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in its Effects, so plainly destructive and prejudicial to the Trade and Interest of these Kingdoms, and so much for the interest of the French, and greatly promoted that Mischief which it was intended to prevent,
Your Petitioners most humbly pray your Majesty That you would be graciously pleased to give the necessary Directions to your Governor of New-York, not to pass any new Act for the reviving or continuing the said Act prohibiting Trade with the French of Canada; and that if any such Act, or any Act of the like Tendency, be already passed, that the same may be repealed. And your Petitioners shall ever pray, &c.
Samuel Baker, J. Bull,
At the Court at St. James's the 30th Day of
The King's Most Excellent Majesty in
TIPON Reading this Day at the Board the
U humble Petition and Representation of Samuel Baker, Samuel Storke, and several others, Merchants of London, trading to New-York, in behalf of themselves, and the rest of the Persons concern’d in the NewYork Trade, which Petition sets forth, That great Discouragements have been brought upon the British Trade, by an Act passed in the said Colony of New York, the 19th of November, 1720, entitled, An Act for the Encouragement of the Indian Trade, and rendering of it more beneficial to the inhabitants of this Province, and for prohibiting the selling of Indian Goods to the French. And that as the said Act was to continue in force only for three Years, they are informed the Government of New-York either have, or are about passing an Act to revive and continue the same: Wherefore they humbly pray, that the Governour of that Colony may be ordered, not to pass any new Act for that purpose; and if any such Act be already pass'd, that it may be repealed.
It is ordered by his Majesty in Council, That the said Petition (a Copy whereof is hereunto annexed) be, and it is hereby referred to the Lords Commissioners for Trade and Plantations, to examine into the same, and report to his Majesty, at this Board, what they conceive fit to be done therein.
Extract of the Minutes of the Right Honourable the Lords Commissioners for Trade and Plantations, the 7th of July, 1724.
M R. SHARP attending, as he had been 11 desired, with several New-York Merchants, their Lordships took again into Consideration the Order of Council of the 30th of April, mentioned in the Minutes of the first of May last, referring to the Board their Petition against the Renewing an Act passed in New-York, in November, 1720, entitled, An Act for the Encouragement of the Indian Trade, and rendering of it more effectual to the Inhabitants of this Province, and for prohibiting the selling of Indian Goods to the French. And Mr. Sharp, in behalf of the several Merchants, acquainted their Lordships, That he conceived this Act, tho' its Intention of gaining the Indians to the English Interest might be good, would have quite a contrary Effect, because, if the Trade with the French was prevented, and the Merchants should discontinue that with the Indians, (as he was informed they would) the French might lay hold of this Opportunity to furnish themselves with Goods from Europe, and supply the Five Nations of Indians, and thereby gain them to their Interest: And this, by reason of their Situation, would not be in the Power of the English to prevent: That they were two or three hundred Leagues distant from Albany, and that they could not come to trade with the English but by going down the River St. Laurence, and from thence through a Lake, which brought them within eighteen Leagues of Albany.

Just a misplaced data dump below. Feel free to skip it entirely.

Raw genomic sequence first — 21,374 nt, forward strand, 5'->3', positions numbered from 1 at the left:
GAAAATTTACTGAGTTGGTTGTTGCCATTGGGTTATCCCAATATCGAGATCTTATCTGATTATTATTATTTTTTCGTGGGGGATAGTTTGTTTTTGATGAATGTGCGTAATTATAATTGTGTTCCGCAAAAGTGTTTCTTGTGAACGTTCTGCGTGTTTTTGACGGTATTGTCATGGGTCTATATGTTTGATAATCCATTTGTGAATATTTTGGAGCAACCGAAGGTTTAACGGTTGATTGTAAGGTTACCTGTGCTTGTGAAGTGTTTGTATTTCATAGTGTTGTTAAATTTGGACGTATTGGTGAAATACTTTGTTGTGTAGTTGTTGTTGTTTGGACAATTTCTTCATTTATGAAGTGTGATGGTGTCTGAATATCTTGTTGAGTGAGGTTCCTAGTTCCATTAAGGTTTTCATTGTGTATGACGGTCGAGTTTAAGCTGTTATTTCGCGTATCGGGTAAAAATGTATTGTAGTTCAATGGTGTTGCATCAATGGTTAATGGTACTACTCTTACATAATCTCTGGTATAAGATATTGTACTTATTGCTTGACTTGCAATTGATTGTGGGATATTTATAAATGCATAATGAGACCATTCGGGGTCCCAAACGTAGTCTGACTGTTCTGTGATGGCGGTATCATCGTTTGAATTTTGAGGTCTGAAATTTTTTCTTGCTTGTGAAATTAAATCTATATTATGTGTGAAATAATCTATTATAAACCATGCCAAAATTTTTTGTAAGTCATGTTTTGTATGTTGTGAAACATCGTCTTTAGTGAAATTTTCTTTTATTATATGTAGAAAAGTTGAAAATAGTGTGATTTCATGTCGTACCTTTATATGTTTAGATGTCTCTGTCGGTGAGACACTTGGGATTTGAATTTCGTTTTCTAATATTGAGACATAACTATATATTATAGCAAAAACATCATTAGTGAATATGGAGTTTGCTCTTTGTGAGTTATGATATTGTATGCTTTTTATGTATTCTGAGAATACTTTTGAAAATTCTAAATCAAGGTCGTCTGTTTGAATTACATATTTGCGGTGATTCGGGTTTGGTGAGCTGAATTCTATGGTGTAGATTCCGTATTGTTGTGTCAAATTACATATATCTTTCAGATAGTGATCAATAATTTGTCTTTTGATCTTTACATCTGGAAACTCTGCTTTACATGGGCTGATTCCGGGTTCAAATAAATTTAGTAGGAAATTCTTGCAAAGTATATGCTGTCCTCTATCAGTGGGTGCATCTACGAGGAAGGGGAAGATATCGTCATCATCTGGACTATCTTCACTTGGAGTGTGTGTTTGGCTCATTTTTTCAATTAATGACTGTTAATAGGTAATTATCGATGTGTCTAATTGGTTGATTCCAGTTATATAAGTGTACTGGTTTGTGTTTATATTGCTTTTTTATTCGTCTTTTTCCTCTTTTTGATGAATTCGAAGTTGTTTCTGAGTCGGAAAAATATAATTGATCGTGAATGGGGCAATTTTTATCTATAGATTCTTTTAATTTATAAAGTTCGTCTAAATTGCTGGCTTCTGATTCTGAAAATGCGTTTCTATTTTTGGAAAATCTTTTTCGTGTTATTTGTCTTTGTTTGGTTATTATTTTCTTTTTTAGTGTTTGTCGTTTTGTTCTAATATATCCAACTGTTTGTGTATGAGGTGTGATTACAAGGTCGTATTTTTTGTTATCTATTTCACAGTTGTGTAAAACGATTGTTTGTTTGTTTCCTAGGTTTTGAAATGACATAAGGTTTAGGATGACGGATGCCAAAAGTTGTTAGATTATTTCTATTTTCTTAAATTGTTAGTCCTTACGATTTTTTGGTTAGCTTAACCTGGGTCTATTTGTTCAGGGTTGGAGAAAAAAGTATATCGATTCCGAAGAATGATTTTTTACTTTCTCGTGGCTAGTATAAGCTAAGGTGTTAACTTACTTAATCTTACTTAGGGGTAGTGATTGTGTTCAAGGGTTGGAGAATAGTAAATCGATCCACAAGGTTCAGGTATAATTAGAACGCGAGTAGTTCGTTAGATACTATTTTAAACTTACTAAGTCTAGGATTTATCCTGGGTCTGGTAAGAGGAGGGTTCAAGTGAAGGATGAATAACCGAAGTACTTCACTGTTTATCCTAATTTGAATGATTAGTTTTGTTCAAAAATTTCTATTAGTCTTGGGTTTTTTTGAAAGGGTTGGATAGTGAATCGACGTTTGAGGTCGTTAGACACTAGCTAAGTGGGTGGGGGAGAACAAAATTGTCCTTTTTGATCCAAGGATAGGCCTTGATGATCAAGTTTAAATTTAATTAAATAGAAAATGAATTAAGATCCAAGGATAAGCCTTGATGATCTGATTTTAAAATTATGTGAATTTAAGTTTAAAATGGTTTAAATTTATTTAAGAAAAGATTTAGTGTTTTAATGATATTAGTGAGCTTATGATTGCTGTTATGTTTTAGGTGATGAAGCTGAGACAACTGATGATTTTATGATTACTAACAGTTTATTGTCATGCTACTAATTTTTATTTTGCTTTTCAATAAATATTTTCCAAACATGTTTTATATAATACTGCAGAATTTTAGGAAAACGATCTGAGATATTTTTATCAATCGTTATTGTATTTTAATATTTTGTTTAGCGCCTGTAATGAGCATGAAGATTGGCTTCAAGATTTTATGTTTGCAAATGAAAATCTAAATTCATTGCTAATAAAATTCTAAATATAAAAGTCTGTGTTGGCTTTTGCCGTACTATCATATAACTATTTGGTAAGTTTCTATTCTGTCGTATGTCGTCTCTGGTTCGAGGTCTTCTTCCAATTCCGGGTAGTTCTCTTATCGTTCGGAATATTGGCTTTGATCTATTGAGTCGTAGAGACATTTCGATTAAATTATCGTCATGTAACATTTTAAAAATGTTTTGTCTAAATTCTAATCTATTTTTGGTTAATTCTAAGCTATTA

And that the French having made Settlements along the said River, it would be in their Power, whenever they pleased, to cut off that Communication.
That this Act had been so great a Discouragement to the British Trade, in general, that there had not been, by far, so great a Quantity of Beaver, and other Furs, imported into Great-Britain since the passing of the said Act, as there was before; nor half the Quantity of European Goods exported.
That several Merchants who had sent over to New-York considerable Quantities of European Goods, had received Advice from their Correspondents, That should another Act of the like Nature be passed, they could not find a vent for them, and desired they would send no more.
Upon the whole, Mr. Sharpe desired, in behalf of the Merchants, that Mr. Burnet might be directed not to pass any Act of the like Nature for the future.
To the KING's Most Excellent Majesty. May it please your Majesty ; TN Obedience to your Majesty's Commands, 1 signified to us by your Order in Council of the 30th of April last, referring to us the Petition of several Merchants of London trading to New-York, setting forth “The great Discouragements that have been brought upon the British Trade by an Act passed in New-York the 19th of November, 1720, entitled, An Act for the Encouragement of the Indian Trade, and rendering of it more beneficial to the Inhabitants of this Province, and for prohibiting the selling of Indian Goods to the French. And that as the said Act is now expir'd, the said Merchants are informed the Government of New-York either have, or are about passing an Act to revive and con